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The First Thanksgiving? It’s Not What You Thought

I have read with interest a recent excellent article by Debra G Miller in the current issue of the Society of Mayflower Descendants in the Commonwealth of Pennsylvania Newsletter, and felt moved to add to it my own simple observation.

In Debra’s words:

The First Thanksgiving …we have seen it printed in our history books, museums, paintings, literature, and in our homes to name a few. We have talked about it, passed the tradition on from generation to generation. You probably even have a painting replicating this national holiday in your home. Do you call it The [First] Thanksgiving? If you do you need to think again.

Henry Hornblower, the founder of Plimoth Plantation, could not have said it better: “A myth associated with the 1621 harvest celebration at Plymouth. Historians at Plimoth Plantation do NOT use this name because what happened in 1621 wasn’t a part of how our modern Thanksgiving was started.” — Plimoth Plantation, 1997, Plimoth Plantation, A Pictorial Guide, Fort Church Publishers, Inc., R.I.

There are only two primary sources that reference the post-harvest gathering in 1621 at Plymouth. One appears in William Bradford’s Of Plymouth Plantation, much of which may have been written quite sometime after the events he recorded. The other appears in the booklet Mourt’s Relation (full title: A Relation or Journal of the Beginning and Proceedings of the English Plantation Settled at Plimoth in New England and believed to have been published by George Morton). And it is this account written by Edward Winslow that we can be assured of as being absolutely contemporary as it was published in London in 1622 and within months of the event so often taken as being the “First Thanksgiving.”

Winslow wrote:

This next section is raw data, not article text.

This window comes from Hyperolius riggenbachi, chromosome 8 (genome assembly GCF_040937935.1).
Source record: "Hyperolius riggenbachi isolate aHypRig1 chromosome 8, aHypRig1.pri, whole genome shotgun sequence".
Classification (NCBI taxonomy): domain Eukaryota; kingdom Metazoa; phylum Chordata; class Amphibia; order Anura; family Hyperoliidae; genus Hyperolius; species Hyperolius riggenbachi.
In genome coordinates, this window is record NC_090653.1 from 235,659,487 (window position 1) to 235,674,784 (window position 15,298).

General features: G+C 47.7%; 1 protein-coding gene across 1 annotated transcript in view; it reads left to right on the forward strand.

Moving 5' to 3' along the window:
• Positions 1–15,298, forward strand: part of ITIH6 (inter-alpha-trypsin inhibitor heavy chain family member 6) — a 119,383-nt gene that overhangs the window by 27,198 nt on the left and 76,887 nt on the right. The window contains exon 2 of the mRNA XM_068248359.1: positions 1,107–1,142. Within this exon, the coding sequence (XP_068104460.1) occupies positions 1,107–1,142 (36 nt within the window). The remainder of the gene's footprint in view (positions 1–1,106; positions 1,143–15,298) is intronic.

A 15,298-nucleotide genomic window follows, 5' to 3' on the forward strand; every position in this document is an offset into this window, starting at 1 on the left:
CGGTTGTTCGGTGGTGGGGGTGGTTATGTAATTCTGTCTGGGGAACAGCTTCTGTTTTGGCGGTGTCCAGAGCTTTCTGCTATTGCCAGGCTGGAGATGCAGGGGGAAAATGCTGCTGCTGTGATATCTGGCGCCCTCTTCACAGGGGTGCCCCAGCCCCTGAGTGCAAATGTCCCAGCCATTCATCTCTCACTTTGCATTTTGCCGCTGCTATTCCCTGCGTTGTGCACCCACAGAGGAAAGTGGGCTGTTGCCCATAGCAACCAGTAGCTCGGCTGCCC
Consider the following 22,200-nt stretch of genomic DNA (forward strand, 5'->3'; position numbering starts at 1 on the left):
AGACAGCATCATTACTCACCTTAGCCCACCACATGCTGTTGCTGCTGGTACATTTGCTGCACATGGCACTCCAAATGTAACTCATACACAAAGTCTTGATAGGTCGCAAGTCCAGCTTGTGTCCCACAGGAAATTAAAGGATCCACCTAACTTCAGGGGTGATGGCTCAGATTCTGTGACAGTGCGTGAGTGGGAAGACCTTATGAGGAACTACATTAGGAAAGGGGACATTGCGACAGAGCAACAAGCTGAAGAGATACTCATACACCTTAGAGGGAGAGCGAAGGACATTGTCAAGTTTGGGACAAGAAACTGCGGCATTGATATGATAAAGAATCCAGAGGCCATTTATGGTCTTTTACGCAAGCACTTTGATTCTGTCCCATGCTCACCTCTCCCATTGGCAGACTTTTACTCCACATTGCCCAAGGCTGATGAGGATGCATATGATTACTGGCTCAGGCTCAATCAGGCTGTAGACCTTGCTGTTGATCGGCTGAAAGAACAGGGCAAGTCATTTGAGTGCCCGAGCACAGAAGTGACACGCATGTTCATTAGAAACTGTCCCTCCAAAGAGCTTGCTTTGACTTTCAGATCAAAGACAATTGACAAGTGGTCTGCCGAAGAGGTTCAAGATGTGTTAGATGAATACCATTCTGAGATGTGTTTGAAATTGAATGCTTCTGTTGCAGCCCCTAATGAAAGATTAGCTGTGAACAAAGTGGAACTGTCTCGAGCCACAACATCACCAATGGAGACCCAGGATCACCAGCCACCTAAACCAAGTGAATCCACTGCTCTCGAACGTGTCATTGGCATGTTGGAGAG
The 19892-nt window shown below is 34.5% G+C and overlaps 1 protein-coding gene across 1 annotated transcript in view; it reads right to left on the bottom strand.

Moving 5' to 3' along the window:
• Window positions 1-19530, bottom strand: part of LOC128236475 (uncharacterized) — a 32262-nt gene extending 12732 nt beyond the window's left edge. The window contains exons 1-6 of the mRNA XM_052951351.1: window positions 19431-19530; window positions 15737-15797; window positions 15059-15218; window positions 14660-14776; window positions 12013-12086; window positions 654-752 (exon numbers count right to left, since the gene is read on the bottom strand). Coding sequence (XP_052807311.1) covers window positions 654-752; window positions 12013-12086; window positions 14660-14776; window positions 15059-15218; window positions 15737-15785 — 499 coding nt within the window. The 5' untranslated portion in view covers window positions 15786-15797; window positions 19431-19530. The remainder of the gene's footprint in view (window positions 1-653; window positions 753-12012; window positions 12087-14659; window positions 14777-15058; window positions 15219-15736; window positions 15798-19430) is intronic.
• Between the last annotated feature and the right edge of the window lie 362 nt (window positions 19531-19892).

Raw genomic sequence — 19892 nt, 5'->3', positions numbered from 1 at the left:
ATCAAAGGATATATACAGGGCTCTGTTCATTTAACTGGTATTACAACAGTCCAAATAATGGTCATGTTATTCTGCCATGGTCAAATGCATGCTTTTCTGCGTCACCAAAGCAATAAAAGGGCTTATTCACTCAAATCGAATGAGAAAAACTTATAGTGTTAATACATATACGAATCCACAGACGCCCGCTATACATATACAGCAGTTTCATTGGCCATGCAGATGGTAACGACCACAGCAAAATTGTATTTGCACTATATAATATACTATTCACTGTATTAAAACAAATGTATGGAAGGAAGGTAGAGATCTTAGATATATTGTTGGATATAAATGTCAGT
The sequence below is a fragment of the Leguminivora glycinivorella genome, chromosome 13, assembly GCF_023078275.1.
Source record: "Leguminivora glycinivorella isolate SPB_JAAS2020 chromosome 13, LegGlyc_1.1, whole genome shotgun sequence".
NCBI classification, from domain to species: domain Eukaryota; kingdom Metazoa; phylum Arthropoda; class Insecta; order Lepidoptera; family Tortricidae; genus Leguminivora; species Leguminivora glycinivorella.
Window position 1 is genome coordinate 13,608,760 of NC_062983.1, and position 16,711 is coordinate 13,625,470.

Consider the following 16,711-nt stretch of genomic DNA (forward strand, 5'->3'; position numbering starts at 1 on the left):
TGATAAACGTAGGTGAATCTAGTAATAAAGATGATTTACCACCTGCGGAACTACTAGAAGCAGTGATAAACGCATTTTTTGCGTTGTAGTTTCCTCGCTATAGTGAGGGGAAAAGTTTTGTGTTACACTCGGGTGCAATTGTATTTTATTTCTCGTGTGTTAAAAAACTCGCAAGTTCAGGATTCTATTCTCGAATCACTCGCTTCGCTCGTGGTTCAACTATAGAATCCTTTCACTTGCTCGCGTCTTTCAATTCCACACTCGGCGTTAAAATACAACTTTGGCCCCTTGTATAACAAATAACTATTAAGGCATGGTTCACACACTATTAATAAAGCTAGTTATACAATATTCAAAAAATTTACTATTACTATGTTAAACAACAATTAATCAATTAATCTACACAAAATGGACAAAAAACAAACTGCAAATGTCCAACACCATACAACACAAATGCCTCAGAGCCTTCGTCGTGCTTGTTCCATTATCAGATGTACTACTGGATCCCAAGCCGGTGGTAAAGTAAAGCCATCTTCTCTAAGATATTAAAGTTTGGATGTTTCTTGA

Our harvest being gotten in, our governor sent four men on fowling, that so we might after a special manner rejoice together, after we had gathered the fruits of our labours; they four in one day killed as much fowl, as with a little help beside, served the Company almost a week, at which time amongst other Recreations, we exercised our Arms, many of the Indians coming amongst us, and amongst the rest their greatest king Massasoit, with some ninety men, whom for three days we entertained and feasted, and they went out and killed five deer, which they brought to the Plantation and bestowed on our Governor, and upon the Captain and others.

Winslow’s final remark — “And although it be not always so plentiful, as it was at this time with us, yet by the goodness of God, we are so far from want, that we often wish you partakers of our plenty” — remains a sentiment shared by many American at today’s Thanksgiving celebrations.

What Were The True Motives?

Lost or simply forgotten during the Colonial period, around 1820 antiquarian Reverend Alexander Young rediscovered this passage and included the text in his Chronicles of the Pilgrim Fathers (1841). Young had immediately latched on to a similarity between his contemporary American Thanksgiving and this 1621 Harvest-time feast and thus this tradition came into the public mind-set. Celebrations and acts of thanksgiving, both secular and religious in nature, were not something new or unique to our Pilgrim settlers while living in England and in Holland or indeed to earlier New World Colonists. Therefore, to refer to the poorly recorded and ambiguous events relating to the Pilgrims harvest in 1621 as being the “First Thanksgiving” is somewhat misleading.

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Instead, today’s Thanksgiving celebration should be viewed as a hybrid of two traditions: an age-old and culture-wide custom of rejoicing in a successful harvest, and the Puritan religious observance of Thanksgiving combining prayer and communal feasting